Vapers, Beware: Cherry-Flavored E-Cigarettes Can Be Toxic

vaping
If you must vape, then choose your e-cigarette liquid wisely. REUTERS/Neil Hall

Many people claim e-cigarettes are a less harmful option than conventional cigarettes. But research suggests that may depend on which flavor you choose.

new study published in Thorax suggests vapers should select their e-cigarette liquid with an abundance of caution, since some contain especially high levels of benzaldehydes. While the chemical is frequently used as flavoring in many food products, it can be toxic when inhaled and is a strong irritant to the respiratory system.  

“As e-cigarette popularity increases, respiratory clinicians need to be aware of potential risks that may result from use,” the researchers write in the study. “Although e-cigarettes may be a promising harm reduction tool for smokers, findings indicate that using these products could result in repeated inhalation of benzaldehyde, with long-term users risking regular exposure to the substance.”

For the study, the researchers conducted safety tests on 145 different e-cigarette liquids of various flavors, including tropical, berry, tobacco, alcohol, chocolate and candy, coffee and tea, menthol and cherry. They measured levels of benzaldehydes by creating aerosol vapors with an automatic smoking simulator and tested 30 puffs of each. They then calculated the levels of benzaldehydes for 163 puffs—the estimated number taken by a vaper per day. These figures were also compared to levels of the toxic chemical in the same number of puffs taken from a regular cigarette.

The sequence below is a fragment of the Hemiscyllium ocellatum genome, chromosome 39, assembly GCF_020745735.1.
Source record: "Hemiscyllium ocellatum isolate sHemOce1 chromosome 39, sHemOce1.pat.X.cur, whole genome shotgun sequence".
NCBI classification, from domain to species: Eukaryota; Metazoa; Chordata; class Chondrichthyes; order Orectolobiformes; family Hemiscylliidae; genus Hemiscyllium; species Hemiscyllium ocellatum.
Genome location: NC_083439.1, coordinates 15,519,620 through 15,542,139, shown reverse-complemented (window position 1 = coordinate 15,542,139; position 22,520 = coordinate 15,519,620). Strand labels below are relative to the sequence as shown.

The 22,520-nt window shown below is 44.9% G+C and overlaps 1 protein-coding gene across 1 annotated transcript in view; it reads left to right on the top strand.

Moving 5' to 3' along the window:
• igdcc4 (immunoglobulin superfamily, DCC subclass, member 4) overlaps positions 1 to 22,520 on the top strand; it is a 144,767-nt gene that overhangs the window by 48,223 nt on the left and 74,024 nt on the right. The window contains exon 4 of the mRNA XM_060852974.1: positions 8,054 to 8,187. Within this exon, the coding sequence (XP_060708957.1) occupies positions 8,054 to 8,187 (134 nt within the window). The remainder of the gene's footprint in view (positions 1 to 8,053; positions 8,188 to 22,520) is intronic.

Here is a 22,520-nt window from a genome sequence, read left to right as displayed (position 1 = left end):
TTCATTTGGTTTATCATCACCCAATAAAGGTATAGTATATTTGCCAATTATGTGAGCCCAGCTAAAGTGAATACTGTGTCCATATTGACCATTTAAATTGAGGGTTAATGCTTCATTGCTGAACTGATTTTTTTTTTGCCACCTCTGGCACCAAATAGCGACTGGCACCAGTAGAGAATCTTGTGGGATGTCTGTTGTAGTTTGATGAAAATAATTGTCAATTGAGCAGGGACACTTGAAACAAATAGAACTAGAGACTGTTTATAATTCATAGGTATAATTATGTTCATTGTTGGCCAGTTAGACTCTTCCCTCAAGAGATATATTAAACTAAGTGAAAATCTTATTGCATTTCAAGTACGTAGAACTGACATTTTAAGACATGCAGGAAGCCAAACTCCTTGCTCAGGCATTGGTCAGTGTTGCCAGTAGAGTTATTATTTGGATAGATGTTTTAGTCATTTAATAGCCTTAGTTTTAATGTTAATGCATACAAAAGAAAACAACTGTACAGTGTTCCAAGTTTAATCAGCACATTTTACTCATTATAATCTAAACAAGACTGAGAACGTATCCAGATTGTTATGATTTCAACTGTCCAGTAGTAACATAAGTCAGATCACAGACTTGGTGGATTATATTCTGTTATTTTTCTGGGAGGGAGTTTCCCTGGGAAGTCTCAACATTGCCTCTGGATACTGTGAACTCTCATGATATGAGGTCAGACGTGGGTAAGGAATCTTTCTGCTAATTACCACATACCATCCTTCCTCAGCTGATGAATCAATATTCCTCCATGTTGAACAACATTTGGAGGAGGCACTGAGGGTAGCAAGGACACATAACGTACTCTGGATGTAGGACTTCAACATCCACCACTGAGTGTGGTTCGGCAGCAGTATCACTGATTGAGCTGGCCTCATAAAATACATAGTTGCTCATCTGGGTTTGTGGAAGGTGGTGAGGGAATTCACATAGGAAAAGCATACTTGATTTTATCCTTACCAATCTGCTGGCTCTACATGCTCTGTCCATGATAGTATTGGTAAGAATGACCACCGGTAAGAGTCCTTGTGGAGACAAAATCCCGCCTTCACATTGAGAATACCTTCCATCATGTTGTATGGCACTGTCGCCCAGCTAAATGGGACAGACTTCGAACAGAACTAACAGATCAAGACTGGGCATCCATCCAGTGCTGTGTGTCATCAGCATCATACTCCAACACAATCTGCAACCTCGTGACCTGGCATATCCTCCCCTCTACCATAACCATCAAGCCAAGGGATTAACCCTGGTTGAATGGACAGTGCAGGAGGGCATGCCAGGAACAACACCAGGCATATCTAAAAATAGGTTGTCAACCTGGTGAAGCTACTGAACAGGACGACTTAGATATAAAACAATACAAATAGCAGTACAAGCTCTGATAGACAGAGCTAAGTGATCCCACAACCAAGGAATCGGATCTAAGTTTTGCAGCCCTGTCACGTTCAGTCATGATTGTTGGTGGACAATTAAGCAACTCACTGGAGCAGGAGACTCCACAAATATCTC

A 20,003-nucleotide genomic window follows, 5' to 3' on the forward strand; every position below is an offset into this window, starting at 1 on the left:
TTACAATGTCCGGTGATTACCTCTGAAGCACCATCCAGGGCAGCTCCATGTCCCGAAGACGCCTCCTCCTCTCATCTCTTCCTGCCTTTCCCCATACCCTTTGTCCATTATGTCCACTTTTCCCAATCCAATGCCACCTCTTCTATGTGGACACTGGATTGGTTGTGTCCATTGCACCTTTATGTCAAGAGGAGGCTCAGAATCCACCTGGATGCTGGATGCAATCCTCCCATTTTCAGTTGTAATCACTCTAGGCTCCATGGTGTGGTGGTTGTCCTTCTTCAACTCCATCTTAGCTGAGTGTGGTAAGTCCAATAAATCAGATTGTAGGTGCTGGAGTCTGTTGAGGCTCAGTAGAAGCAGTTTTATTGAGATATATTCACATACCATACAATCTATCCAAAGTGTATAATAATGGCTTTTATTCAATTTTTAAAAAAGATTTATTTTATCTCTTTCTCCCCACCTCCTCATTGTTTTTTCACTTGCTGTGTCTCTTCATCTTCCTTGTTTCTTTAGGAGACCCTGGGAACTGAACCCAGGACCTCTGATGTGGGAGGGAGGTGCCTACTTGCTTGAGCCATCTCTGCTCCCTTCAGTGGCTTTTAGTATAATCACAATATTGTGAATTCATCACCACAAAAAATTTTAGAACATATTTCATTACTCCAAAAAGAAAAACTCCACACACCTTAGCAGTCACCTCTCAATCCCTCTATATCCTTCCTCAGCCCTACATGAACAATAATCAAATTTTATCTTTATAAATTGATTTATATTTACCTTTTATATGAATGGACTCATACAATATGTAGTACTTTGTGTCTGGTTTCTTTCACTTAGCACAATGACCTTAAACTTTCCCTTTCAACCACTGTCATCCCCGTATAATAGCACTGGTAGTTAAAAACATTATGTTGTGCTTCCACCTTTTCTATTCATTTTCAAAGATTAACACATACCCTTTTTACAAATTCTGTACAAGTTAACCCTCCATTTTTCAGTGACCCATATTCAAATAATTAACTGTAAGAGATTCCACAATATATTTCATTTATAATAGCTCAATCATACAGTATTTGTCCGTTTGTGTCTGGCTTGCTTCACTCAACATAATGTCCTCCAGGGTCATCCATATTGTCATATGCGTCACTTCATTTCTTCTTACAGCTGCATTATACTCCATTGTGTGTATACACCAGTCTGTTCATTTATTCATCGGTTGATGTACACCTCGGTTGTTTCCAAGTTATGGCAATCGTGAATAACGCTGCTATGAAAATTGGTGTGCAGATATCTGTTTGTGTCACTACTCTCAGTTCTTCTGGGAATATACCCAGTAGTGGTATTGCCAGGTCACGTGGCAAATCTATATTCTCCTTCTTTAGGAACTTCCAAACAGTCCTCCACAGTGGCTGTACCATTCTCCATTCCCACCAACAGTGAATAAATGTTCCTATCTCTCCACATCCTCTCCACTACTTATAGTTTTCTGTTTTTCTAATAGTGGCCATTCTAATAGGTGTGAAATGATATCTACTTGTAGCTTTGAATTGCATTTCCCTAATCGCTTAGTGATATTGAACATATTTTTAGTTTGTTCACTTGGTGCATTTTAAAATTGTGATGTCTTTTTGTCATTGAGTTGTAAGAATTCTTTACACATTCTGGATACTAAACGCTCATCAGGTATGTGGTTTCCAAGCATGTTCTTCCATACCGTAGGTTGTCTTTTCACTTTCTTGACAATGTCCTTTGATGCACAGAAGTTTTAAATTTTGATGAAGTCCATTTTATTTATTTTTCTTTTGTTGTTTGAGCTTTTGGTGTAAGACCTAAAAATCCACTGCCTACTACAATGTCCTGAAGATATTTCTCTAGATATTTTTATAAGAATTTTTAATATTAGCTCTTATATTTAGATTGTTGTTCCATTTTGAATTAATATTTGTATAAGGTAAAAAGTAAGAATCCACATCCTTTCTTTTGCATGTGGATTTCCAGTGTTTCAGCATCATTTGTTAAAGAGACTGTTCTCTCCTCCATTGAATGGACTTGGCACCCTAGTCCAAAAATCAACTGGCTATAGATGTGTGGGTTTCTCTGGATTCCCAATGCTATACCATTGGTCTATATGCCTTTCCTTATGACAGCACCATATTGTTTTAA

The researchers detected high levels of benzaldehydes in 108 out of 145 e-cigarette vapors—74 percent of the samples. They found the highest levels of the chemical in the cherry-flavored product, as much as 45 times higher than levels found in many other e-cigarette liquids they tested. Even more, 30 puffs of cherry-flavored e-cigarette liquid contained benzaldehyde levels that were higher than regular cigarettes.

E-cigarette liquids with chocolate, candy, coffee, tea and tobacco flavoring also had high benzaldehyde levels—though not as high as the cherry-flavored liquid. Fruit flavors (other than cherry) and those formulated to taste like alcohol or other beverages had the lowest levels of the chemical.

Though the study is based on a simulation of vaping and may not reflect the actual levels of benzaldehyde with perfect accuracy, the findings do suggest that cherry-flavored e-cigarette liquid poses a particular danger. The researchers also say consumers should be made aware that many of the e-cigarette products currently on the market contain levels of benzaldehyde that can potentially be toxic.